3.1. Arm Features and isomiR Quantifications

In a previous report [27], we analyzed the reported 30,424 mature miRNAs in miRBase, and there were only 15,398 miRNAs annotated with arm features. To resolve this incomplete annotation limitation, we have mapped all un-assigned mature miRNA sequences to their respective precursor miRNA sequences. For human miRNAs, there are 2578 reported mature miRNAs, and we have assigned 1297 miRNAs with 5p-arm and 1279 miRNAs with 3p-arm. Only two miRNAs were mapped to the loop region; therefore, they could not be assigned to the 5p-arm or 3p-arm. Following the arm feature annotation, additional issues to be clarified are the determination and quantification of isomiRs [32]. Typically, reported mature miRNA expressions are only annotated by matching with the known mature miRNA sequences reported (as a defined length and nucleotide sequences). However, it is often observed that length and sequence variants of the reported miRNAs could be readily seen from the NGS data (Figure 1, hsa-let-7a-1 as an example). These miRNA isoforms or variants were named isomiRs.
As reported previously, there are many mature miRNA isoforms of the same pre-miRNA gene loci that existed following the NGS reads mapping procedures [25]. This isomiR phenomenon existed in all TCGA miRNA-Seq datasets. It has been reported that isomiRs could also associate with RISC and be involved in the target mRNA silencing [26]. This would generate issues in quantification of miRNA expression, since we should not ignore the existence of isomiRs. One can certainly use the miRBase annotated mature miRNA as the only standard for quantification, but this would miss some of the un-annotated opposite arm miRNAs. Besides, in some miRNA loci, we observed that the most abundant isomiR is not necessary the one annotated by miRBase [25]. In Figure 1, as an example, the miRBase reported that hsa-let-7a-1-5p (ugagguaguagguuguauaguu; MIMAT0000062; labeled with 5p) and hsa-let-7a-1-3p (cuauacaaucuacugucuuuc; MIMAT0004481; labeled with 3p) are not the most abundantly expressed isomiRs in this gastric cancer NGS dataset. Therefore, we believe that it is not practical to use just the miRBase annotated mature miRNA sequence as the sole standard expression reference for NGS data quantification. Another way of tabulating is to include all isomiRs mapped to the pre-miRNA locus to cover all the length and sequence isomiR variants in some reported analysis pipelines. However, this would include both the 5p-arm and 3p-arm mature miRNAs expressions into the same miRNA loci. This might be acceptable and utilized in earlier miRNA expression studies with only single mature miRNA arm expected and annotated. Nevertheless, this is not satisfactory with current understanding of NGS datasets with both arms of miRNAs recognized. Therefore, with the comprehensive 5p-arm and 3p-arm miRNA list, we suggested that it is better to carefully quantify the expression of 5p-arm and 3p-arm miRNAs separately.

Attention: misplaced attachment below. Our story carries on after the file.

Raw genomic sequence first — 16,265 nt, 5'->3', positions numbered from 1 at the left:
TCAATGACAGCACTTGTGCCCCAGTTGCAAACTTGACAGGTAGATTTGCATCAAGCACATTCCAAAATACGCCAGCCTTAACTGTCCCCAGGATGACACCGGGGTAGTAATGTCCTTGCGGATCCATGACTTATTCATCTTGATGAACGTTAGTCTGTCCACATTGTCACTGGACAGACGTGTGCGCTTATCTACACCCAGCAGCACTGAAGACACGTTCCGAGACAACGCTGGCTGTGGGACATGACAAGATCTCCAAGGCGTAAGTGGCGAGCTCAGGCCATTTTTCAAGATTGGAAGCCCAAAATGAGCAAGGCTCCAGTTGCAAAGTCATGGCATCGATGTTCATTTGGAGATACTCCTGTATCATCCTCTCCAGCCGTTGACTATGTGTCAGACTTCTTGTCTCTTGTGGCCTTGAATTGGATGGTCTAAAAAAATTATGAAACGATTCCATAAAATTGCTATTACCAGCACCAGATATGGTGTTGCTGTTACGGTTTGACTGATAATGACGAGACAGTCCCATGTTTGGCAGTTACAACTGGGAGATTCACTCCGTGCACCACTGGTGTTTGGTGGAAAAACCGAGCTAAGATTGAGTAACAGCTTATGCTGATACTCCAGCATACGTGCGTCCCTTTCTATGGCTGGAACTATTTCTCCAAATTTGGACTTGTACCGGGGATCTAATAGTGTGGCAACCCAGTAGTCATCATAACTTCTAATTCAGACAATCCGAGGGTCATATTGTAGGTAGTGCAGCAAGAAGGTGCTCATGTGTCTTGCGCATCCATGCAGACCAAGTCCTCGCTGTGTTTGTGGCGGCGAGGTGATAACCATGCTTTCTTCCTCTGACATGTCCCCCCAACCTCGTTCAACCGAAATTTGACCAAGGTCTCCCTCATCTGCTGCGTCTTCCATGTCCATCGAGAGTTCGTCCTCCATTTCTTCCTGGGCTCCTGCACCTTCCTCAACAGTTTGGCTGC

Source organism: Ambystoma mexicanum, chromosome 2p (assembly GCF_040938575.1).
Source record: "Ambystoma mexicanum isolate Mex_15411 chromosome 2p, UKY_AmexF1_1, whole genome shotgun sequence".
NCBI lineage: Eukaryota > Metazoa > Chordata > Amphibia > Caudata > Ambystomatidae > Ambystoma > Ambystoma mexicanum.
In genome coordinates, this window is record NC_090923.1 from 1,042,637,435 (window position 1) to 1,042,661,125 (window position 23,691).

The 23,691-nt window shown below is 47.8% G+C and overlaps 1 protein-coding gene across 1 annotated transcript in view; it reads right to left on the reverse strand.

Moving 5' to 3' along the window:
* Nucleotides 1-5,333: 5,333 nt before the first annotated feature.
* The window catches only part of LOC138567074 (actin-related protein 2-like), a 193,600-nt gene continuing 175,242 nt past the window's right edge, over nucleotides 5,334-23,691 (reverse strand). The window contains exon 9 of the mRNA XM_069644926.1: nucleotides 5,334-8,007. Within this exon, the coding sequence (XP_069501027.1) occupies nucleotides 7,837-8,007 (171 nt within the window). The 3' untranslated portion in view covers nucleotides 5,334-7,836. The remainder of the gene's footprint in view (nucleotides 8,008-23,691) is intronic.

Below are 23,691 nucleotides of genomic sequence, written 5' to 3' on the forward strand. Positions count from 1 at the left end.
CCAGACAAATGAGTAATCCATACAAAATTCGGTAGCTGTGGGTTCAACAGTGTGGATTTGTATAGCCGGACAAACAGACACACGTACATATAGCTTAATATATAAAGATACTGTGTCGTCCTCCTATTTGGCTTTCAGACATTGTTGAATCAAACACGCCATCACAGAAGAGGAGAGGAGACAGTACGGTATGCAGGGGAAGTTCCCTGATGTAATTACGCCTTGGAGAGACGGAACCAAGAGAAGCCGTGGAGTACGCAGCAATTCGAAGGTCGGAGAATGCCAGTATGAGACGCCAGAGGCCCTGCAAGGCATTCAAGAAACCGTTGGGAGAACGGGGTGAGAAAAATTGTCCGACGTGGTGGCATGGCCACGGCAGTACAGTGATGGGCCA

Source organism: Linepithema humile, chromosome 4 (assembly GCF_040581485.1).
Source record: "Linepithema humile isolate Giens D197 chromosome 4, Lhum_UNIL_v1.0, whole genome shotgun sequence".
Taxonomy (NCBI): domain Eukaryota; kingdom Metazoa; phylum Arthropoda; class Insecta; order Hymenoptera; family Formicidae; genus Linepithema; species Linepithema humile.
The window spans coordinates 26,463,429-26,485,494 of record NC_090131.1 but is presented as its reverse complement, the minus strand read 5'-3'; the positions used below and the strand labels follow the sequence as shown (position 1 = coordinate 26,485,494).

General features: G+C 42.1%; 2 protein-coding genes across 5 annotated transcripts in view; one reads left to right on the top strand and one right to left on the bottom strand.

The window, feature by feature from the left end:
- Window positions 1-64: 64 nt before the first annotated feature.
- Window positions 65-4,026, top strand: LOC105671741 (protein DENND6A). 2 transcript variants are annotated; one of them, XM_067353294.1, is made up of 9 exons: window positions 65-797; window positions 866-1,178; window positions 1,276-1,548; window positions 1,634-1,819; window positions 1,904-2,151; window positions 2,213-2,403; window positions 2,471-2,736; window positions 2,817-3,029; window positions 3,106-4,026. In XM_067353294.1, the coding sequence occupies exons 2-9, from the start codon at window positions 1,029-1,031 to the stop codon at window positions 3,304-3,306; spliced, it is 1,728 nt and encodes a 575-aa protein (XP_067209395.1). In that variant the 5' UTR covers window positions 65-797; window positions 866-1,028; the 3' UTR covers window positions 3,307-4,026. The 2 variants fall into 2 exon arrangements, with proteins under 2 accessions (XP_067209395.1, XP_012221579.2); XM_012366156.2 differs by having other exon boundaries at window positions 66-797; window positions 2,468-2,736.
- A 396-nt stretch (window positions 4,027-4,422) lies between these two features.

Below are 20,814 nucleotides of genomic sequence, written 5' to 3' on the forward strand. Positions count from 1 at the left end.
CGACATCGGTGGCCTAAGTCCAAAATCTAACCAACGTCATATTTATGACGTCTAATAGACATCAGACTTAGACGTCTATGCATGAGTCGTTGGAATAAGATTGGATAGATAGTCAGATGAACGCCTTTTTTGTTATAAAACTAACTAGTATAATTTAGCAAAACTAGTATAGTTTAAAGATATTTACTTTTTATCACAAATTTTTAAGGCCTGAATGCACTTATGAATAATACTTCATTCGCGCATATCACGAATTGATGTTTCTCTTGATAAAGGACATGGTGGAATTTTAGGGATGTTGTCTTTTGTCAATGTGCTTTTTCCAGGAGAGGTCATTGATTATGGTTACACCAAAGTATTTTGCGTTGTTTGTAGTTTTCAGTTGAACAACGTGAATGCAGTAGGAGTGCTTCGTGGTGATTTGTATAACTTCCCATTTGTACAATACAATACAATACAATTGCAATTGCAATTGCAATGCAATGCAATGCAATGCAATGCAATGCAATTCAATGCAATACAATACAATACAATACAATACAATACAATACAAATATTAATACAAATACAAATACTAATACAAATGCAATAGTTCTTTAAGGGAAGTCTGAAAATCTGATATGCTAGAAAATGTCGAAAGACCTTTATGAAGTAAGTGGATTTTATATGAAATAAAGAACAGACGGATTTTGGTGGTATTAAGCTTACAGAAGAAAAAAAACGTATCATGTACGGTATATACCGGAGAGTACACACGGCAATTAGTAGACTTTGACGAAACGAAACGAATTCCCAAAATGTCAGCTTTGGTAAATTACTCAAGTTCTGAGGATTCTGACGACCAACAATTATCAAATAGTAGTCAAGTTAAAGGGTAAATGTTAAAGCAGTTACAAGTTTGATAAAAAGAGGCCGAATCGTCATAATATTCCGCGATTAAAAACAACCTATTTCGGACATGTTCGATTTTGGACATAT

Figure 1. Next Generation Sequencing (NGS) reads alignments of hsa-let-7a-1 miRNA isoforms (isomiRs). A small RNA NGS library from a gastric cancer cell line (AGS cells) was prepared and sequenced with Illumina Solexa platform. The NGS reads were aligned to the hsa-let-7a-1 miRNA genomic locus using Bowtie mapping program following adaptor trimming. We allowed no mismatch at the mapping procedure using standard Bowtie parameter. We trimmed the last 3′ end mismatch one by one until the mapping perfect-match reads were at least 18 nucleotides in length [25]. Here, the hsa-let-7a-1 miRNA precursor sequences and genomic coordinates are displayed on the top section. The NGS reads are aligned and their sequences, read counts and rpm (reads per million) values are displayed. The miRBase annotated hsa-let-7a-1-5p (MIMAT0000062) and hsa-let-7a-1-3p (MIMAT0004481) are marked with 5p and 3p in red, respectively.
Figure 1. Next Generation Sequencing (NGS) reads alignments of hsa-let-7a-1 miRNA isoforms (isomiRs). A small RNA NGS library from a gastric cancer cell line (AGS cells) was prepared and sequenced with Illumina Solexa platform. The NGS reads were aligned to the hsa-let-7a-1 miRNA genomic locus using Bowtie mapping program following adaptor trimming. We allowed no mismatch at the mapping procedure using standard Bowtie parameter. We trimmed the last 3′ end mismatch one by one until the mapping perfect-match reads were at least 18 nucleotides in length [25]. Here, the hsa-let-7a-1 miRNA precursor sequences and genomic coordinates are displayed on the top section. The NGS reads are aligned and their sequences, read counts and rpm (reads per million) values are displayed. The miRBase annotated hsa-let-7a-1-5p (MIMAT0000062) and hsa-let-7a-1-3p (MIMAT0004481) are marked with 5p and 3p in red, respectively.